Dracula’ pales compared to novel
NBC released a brand new series Oct. 26th; however the new series is revitalizing an old story told by Bram Stoker. Yes, NBC took on the challenge of restoring Bram Stoker’s “Dracula” novel into a modern television show. Stoker’s “Dracula” is a horror-drama most of us are familiar with from our high school days studying British literature, yet NBC’s “Dracula” doesn’t seem to be a storyline one can make any assumptions based on their knowledge of the novel.
The premier of “Dracula” holds a lot of promise; however the flow of the episode is rather puzzling. Cole Haddon has great intentions for the series but some major clean up may be necessary for the series to be enjoyed thoroughly and picked up for another season. The production value is very high, from the costumes, props and backdrops, Haddon did it wonderfully. The casting is pretty decent, with high regards to Jonathan Rhys Meyers starring as Dracula. But, there is something about the movement of the episode and emerging story lines that makes it rather difficult to follow.
Beginning the story in Romania in 1881, two men journey to Dracula’s resting place, where one man is slaughtered to revive Dracula’s mummified corpse. The story, then, resumes to London in the year 1896 where Dracula is looking well-fed and dressing for his debut to London society. Yet, this debut is anything but forthright on both Dracula’s part and his guests. Dracula adopts the identity of Alexander Grayson, American industrialist. Many of his guests came to pacify the buzz surrounding “Grayson’s” arrival and make hasty judgments on the party, his home, etc. Some of those guests include characters of the novel, specifically Jonathan Harker (Oliver Jackson-Cohen), Mina Murray (Jessica De Gouw), and Lucy Westenra (Katie McGrath). Other characters are introduced later in the episode, and you better bet Abraham Van Helsing will make an appearance.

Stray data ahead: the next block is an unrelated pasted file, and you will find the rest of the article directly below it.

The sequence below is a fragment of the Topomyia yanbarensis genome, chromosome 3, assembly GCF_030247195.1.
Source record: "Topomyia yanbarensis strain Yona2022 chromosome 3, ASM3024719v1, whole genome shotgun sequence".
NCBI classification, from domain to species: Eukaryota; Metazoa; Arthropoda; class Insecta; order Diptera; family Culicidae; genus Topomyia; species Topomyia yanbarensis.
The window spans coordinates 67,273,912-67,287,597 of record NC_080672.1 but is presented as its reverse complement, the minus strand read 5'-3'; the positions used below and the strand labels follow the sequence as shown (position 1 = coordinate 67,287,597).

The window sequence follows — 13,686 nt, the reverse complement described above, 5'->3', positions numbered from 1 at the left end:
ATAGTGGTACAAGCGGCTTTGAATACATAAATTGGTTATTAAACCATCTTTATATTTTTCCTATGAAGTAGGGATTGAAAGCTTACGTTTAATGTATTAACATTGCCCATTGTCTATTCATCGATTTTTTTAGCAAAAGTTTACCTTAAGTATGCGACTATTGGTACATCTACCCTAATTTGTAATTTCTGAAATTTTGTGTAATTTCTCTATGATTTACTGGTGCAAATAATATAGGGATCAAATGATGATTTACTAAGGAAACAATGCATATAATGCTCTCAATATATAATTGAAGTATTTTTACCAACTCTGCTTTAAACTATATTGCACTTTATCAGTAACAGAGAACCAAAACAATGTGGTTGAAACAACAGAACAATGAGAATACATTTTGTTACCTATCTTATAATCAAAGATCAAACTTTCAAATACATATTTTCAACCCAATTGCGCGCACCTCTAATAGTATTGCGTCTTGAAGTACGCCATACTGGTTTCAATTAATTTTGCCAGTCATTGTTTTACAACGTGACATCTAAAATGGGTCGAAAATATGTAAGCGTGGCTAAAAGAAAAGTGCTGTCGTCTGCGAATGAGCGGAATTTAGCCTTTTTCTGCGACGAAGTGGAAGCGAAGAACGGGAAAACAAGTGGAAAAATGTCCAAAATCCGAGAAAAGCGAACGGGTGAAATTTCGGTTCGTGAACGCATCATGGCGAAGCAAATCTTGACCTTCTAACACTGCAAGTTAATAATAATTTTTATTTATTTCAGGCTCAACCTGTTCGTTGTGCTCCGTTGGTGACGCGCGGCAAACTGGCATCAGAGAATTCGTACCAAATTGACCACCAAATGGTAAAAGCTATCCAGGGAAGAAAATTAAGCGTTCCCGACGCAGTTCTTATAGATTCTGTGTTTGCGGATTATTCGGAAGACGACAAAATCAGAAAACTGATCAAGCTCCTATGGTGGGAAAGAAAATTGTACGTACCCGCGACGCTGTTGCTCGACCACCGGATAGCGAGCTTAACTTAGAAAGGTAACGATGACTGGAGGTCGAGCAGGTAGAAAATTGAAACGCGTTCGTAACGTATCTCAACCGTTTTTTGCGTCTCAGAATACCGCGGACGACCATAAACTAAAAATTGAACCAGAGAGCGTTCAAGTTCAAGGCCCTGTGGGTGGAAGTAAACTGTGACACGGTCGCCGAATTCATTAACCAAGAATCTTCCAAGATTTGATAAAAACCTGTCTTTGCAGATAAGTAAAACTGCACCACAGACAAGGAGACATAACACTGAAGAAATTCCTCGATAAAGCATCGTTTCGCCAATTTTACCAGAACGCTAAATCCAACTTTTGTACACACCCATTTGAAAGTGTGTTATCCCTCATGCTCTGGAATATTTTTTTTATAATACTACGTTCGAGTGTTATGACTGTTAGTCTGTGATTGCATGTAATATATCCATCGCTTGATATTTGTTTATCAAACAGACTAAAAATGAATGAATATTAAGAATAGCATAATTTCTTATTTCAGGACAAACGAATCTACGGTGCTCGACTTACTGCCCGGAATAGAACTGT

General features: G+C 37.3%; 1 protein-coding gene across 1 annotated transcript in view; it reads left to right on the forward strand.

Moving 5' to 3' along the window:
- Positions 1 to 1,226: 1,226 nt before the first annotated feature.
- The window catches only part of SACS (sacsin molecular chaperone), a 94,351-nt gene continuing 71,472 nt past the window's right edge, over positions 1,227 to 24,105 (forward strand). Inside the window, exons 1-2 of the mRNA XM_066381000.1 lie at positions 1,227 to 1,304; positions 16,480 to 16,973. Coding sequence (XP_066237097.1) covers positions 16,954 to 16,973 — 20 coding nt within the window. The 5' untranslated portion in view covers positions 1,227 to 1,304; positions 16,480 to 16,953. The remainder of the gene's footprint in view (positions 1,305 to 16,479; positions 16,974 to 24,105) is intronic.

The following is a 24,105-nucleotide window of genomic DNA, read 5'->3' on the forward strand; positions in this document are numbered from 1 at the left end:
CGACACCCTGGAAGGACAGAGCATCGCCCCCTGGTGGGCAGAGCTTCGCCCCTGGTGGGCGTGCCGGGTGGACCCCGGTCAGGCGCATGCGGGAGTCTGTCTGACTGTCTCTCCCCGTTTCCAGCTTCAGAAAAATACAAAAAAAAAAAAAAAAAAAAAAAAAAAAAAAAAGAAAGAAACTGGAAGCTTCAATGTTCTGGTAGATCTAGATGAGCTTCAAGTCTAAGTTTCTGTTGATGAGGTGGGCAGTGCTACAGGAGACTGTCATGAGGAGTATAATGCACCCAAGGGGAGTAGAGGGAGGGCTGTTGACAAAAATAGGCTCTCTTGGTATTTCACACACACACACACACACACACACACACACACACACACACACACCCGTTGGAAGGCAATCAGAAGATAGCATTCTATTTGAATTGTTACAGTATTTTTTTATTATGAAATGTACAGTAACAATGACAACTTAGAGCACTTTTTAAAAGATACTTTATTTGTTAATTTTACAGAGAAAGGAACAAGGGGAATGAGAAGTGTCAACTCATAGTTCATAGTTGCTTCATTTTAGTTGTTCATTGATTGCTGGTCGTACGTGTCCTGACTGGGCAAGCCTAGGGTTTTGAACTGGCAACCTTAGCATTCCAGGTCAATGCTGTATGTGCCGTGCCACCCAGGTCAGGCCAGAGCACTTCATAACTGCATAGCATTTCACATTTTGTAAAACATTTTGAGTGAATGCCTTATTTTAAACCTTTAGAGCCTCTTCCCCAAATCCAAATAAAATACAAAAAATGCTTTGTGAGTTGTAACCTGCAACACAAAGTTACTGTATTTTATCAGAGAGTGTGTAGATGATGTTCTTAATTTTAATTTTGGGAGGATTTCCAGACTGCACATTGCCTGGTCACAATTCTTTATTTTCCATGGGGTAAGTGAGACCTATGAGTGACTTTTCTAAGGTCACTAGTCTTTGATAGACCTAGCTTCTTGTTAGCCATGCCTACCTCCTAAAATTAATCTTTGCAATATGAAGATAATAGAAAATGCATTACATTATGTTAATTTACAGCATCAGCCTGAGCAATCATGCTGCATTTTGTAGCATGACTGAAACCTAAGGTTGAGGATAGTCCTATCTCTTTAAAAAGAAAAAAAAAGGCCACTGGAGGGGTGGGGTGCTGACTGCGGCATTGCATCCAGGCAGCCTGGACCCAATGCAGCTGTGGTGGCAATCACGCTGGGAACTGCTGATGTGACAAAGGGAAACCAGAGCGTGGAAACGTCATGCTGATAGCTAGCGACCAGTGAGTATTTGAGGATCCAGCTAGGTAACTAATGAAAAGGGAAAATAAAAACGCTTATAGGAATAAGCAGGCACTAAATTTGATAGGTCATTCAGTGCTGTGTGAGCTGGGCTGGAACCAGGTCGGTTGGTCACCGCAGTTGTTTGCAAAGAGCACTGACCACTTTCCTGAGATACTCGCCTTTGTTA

Later in the episode, various subplots from Bram Stoker’s novel are unearthed once more, with a special highlight to Mina and Dracula’s relationship. But other subplots come about that confuse viewers.
One thing that should be understood is one cannot compare and contrast the two works. With that being said, “Dracula” can be a great television show, but it does need work on tightening up. If you’re interested in seeing what “Dracula” can do for you, check it out on NBC every Friday at 10 p.m.
Gloryeanne Lindenmuth can be reached at firstname.lastname@example.org.